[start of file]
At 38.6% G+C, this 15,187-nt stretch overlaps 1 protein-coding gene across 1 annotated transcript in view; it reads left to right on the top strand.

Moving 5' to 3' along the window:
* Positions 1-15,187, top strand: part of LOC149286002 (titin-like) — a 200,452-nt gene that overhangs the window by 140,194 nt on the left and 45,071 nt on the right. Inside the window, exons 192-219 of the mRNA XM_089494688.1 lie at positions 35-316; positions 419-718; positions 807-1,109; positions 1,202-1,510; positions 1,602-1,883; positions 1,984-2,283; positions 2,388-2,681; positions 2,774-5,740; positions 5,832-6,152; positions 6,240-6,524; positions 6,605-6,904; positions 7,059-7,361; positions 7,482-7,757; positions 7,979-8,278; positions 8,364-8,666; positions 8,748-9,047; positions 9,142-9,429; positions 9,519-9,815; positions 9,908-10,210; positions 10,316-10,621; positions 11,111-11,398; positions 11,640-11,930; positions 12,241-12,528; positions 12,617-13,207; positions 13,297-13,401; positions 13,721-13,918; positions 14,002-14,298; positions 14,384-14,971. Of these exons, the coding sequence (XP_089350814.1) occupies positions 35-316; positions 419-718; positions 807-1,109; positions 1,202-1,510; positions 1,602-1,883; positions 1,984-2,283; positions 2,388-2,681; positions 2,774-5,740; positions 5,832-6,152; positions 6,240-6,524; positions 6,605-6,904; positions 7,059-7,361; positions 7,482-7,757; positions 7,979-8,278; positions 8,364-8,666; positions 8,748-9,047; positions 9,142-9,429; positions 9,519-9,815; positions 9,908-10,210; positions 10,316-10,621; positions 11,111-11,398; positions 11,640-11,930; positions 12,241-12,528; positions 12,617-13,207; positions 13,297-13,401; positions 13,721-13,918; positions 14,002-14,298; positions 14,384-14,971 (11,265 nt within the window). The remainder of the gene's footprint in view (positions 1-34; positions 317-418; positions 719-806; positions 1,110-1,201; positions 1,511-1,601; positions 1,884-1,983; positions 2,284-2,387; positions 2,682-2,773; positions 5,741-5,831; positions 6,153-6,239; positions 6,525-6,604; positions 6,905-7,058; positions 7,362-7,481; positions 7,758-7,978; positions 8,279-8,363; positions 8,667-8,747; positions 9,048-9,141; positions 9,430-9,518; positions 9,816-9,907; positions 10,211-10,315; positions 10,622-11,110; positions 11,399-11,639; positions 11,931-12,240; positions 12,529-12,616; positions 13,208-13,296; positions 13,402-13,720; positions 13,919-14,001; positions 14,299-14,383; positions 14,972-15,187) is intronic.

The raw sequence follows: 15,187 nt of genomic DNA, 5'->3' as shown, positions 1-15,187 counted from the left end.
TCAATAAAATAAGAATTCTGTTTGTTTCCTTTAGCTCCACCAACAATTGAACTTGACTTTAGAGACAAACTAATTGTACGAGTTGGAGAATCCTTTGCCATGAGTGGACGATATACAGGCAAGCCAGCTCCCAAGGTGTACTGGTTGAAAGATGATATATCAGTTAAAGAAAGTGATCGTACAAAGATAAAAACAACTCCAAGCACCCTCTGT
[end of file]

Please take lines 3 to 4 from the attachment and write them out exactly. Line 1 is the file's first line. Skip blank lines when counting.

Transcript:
* Positions 1-15,187, top strand: part of LOC149286002 (titin-like) — a 200,452-nt gene that overhangs the window by 140,194 nt on the left and 45,071 nt on the right. Inside the window, exons 192-219 of the mRNA XM_089494688.1 lie at positions 35-316; positions 419-718; positions 807-1,109; positions 1,202-1,510; positions 1,602-1,883; positions 1,984-2,283; positions 2,388-2,681; positions 2,774-5,740; positions 5,832-6,152; positions 6,240-6,524; positions 6,605-6,904; positions 7,059-7,361; positions 7,482-7,757; positions 7,979-8,278; positions 8,364-8,666; positions 8,748-9,047; positions 9,142-9,429; positions 9,519-9,815; positions 9,908-10,210; positions 10,316-10,621; positions 11,111-11,398; positions 11,640-11,930; positions 12,241-12,528; positions 12,617-13,207; positions 13,297-13,401; positions 13,721-13,918; positions 14,002-14,298; positions 14,384-14,971. Of these exons, the coding sequence (XP_089350814.1) occupies positions 35-316; positions 419-718; positions 807-1,109; positions 1,202-1,510; positions 1,602-1,883; positions 1,984-2,283; positions 2,388-2,681; positions 2,774-5,740; positions 5,832-6,152; positions 6,240-6,524; positions 6,605-6,904; positions 7,059-7,361; positions 7,482-7,757; positions 7,979-8,278; positions 8,364-8,666; positions 8,748-9,047; positions 9,142-9,429; positions 9,519-9,815; positions 9,908-10,210; positions 10,316-10,621; positions 11,111-11,398; positions 11,640-11,930; positions 12,241-12,528; positions 12,617-13,207; positions 13,297-13,401; positions 13,721-13,918; positions 14,002-14,298; positions 14,384-14,971 (11,265 nt within the window). The remainder of the gene's footprint in view (positions 1-34; positions 317-418; positions 719-806; positions 1,110-1,201; positions 1,511-1,601; positions 1,884-1,983; positions 2,284-2,387; positions 2,682-2,773; positions 5,741-5,831; positions 6,153-6,239; positions 6,525-6,604; positions 6,905-7,058; positions 7,362-7,481; positions 7,758-7,978; positions 8,279-8,363; positions 8,667-8,747; positions 9,048-9,141; positions 9,430-9,518; positions 9,816-9,907; positions 10,211-10,315; positions 10,622-11,110; positions 11,399-11,639; positions 11,931-12,240; positions 12,529-12,616; positions 13,208-13,296; positions 13,402-13,720; positions 13,919-14,001; positions 14,299-14,383; positions 14,972-15,187) is intronic.

The raw sequence follows: 15,187 nt of genomic DNA, 5'->3' as shown, positions 1-15,187 counted from the left end.